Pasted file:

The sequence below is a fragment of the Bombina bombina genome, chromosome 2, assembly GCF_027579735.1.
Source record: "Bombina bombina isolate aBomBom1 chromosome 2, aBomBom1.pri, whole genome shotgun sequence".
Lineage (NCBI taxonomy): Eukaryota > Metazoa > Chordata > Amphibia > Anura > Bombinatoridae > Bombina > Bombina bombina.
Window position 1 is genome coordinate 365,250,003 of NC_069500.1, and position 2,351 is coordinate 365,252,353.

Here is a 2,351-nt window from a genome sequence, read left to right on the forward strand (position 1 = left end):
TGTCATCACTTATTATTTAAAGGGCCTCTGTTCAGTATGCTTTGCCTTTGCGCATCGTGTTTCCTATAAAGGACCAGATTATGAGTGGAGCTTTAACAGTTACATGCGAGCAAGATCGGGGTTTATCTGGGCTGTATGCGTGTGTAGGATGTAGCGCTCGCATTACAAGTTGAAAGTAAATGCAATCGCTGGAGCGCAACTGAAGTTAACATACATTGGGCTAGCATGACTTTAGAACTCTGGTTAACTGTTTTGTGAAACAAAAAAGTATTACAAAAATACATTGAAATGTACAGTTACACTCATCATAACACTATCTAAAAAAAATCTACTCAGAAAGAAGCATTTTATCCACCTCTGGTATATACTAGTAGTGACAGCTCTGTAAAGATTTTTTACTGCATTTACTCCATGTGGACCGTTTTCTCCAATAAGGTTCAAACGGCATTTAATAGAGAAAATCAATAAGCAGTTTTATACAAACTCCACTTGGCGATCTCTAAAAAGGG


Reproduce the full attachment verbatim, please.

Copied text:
The sequence below is a fragment of the Bombina bombina genome, chromosome 2, assembly GCF_027579735.1.
Source record: "Bombina bombina isolate aBomBom1 chromosome 2, aBomBom1.pri, whole genome shotgun sequence".
Lineage (NCBI taxonomy): Eukaryota > Metazoa > Chordata > Amphibia > Anura > Bombinatoridae > Bombina > Bombina bombina.
Window position 1 is genome coordinate 365,250,003 of NC_069500.1, and position 2,351 is coordinate 365,252,353.

Here is a 2,351-nt window from a genome sequence, read left to right on the forward strand (position 1 = left end):
TGTCATCACTTATTATTTAAAGGGCCTCTGTTCAGTATGCTTTGCCTTTGCGCATCGTGTTTCCTATAAAGGACCAGATTATGAGTGGAGCTTTAACAGTTACATGCGAGCAAGATCGGGGTTTATCTGGGCTGTATGCGTGTGTAGGATGTAGCGCTCGCATTACAAGTTGAAAGTAAATGCAATCGCTGGAGCGCAACTGAAGTTAACATACATTGGGCTAGCATGACTTTAGAACTCTGGTTAACTGTTTTGTGAAACAAAAAAGTATTACAAAAATACATTGAAATGTACAGTTACACTCATCATAACACTATCTAAAAAAAATCTACTCAGAAAGAAGCATTTTATCCACCTCTGGTATATACTAGTAGTGACAGCTCTGTAAAGATTTTTTACTGCATTTACTCCATGTGGACCGTTTTCTCCAATAAGGTTCAAACGGCATTTAATAGAGAAAATCAATAAGCAGTTTTATACAAACTCCACTTGGCGATCTCTAAAAAGGG